THE WORDS LAUGHED AT the black iron gates and punched through the thick doors and walls of First Call Brewing. Gabsir stopped running, and wheezed for breath as he pulled out his large keyring. As usual the gate’s lock froze and clunked. He swore as he jiggled the key and smacked the rusting iron.
He looked up. The courier stood there in his orange jumpsuit, head down. He held out a large, thick brown envelope.
“What is it this time?” His clanking, clattering keys scratched more paint off the gate.
The courier shrugged. “All I know is it’s from the Lotus. And it came from the top.”
“So not full of large-denomination bills,” said Gabsir. At last the gate squealed open. Gabsir took the envelope and signed for it.
“I heard it on the way over,” said the courier. “I’m sorry.”
Gabsir nodded and raised an arm toward the brewery. “Step inside. Take some beer with you before you go.”
At the door he stared at the faded, splotchy paint and sighed. “First job they ever gave me was to paint this door,” said Gabsir. “I spent all day on it. Got chewed out—it was one thing to be thorough, but it was quite another to be slow about it.”
The courier on his way with a case of GPS, Gabsir locked the gate and then closed the door. He took a deep breath in the dim room. The roof above the lobby had developed a leak five years ago. While they had tried and tried to patch it, dampness had set in, and the wet, stale scent of mold saddened him. At one time the lobby had been bright, and was full of displays and memorabilia from the long past of the world’s favorite beer—old advertising posters and billboards, coasters through the ages, the evolution of the distinctive curved pint glass that defined GPS almost as much as the beer itself.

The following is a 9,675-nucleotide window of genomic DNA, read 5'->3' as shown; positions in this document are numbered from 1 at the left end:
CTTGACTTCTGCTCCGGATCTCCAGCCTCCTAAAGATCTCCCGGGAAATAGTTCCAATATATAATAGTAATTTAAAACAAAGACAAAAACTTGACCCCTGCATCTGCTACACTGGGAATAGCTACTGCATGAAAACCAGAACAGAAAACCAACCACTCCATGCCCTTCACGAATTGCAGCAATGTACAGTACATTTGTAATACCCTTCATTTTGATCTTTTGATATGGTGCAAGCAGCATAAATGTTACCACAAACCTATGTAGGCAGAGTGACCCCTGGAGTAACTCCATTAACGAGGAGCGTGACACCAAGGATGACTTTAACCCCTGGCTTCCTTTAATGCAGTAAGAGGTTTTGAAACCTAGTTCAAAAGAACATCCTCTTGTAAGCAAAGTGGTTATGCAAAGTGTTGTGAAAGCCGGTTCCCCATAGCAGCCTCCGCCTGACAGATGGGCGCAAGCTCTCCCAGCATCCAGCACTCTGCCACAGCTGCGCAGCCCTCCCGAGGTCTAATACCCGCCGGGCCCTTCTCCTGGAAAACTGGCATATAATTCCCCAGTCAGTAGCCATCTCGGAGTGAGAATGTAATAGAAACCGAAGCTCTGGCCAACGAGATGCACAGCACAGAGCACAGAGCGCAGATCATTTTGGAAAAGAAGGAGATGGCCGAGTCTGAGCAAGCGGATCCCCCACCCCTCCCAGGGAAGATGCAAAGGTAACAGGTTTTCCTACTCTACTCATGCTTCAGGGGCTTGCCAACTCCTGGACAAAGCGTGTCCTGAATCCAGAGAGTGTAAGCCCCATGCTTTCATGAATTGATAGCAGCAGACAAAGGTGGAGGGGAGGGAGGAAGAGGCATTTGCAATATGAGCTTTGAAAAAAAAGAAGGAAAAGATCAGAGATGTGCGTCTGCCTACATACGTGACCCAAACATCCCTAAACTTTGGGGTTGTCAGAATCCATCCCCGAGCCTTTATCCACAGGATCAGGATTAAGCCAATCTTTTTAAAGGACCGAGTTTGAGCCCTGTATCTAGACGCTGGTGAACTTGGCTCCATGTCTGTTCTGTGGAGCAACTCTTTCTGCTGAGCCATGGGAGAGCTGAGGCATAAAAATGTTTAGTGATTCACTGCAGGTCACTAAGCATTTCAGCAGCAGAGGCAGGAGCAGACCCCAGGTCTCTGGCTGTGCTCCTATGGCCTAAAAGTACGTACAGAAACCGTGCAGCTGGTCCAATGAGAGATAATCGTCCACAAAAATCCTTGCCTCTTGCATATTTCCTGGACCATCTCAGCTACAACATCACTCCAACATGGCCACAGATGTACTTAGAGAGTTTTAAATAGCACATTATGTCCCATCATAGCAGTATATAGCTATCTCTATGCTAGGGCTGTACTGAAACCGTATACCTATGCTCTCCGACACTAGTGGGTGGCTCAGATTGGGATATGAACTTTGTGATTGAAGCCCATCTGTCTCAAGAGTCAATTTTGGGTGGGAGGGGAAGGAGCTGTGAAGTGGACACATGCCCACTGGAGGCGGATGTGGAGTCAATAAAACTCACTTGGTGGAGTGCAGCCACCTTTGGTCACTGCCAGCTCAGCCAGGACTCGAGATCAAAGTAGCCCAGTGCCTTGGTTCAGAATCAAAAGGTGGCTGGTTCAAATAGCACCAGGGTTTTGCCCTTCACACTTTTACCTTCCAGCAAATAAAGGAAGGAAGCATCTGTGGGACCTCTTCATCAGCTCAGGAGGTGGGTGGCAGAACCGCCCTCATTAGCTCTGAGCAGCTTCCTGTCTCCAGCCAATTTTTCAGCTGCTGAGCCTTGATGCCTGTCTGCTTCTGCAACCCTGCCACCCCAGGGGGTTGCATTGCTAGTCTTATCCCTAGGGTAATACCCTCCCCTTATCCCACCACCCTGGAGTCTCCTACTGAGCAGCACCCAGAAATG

It was all gone now. Guru Deep had sold it to a museum.
The empty lobby now was cracked tiles, faded woodwork, and empty light fixtures. Gabsir was certain he saw more holes in the wood paneling from some sort of damn insect.
He caught his breath and held the envelope tighter. It had happened at last. His insides writhed like a batch of wort bubbling up to a boil, but that couldn’t matter. Right now it was time to be Gabsir Abrigs again. The white shadow behind the brewmaster. The man who made sure the kettles boiled and the beer flowed and the fermenters kept the right temperature and the kegging and bottling lines were clean enough for birth.
He just wished his hands weren’t shaking.
“It’s one thing to be old,” said Gabsir to the mold in the ceiling and the bugs in the walls. “It’s another thing to feel old.”
He steadied his hands as best he could while he carried the large brown envelope through the lobby and down one of the rounded passageways that cut through the brewery like a rabbit warren. The way was dim; most of the bulbs had burned out and hadn’t been replaced. Nonetheless, he could see the occasional gleam of the rectangular white tiles that covered the tunnel and floor. The brewery might have been dilapidated, but na Grúdairí could make even dilapidation gleam.
Goodness knows we’ve had enough practice by now.
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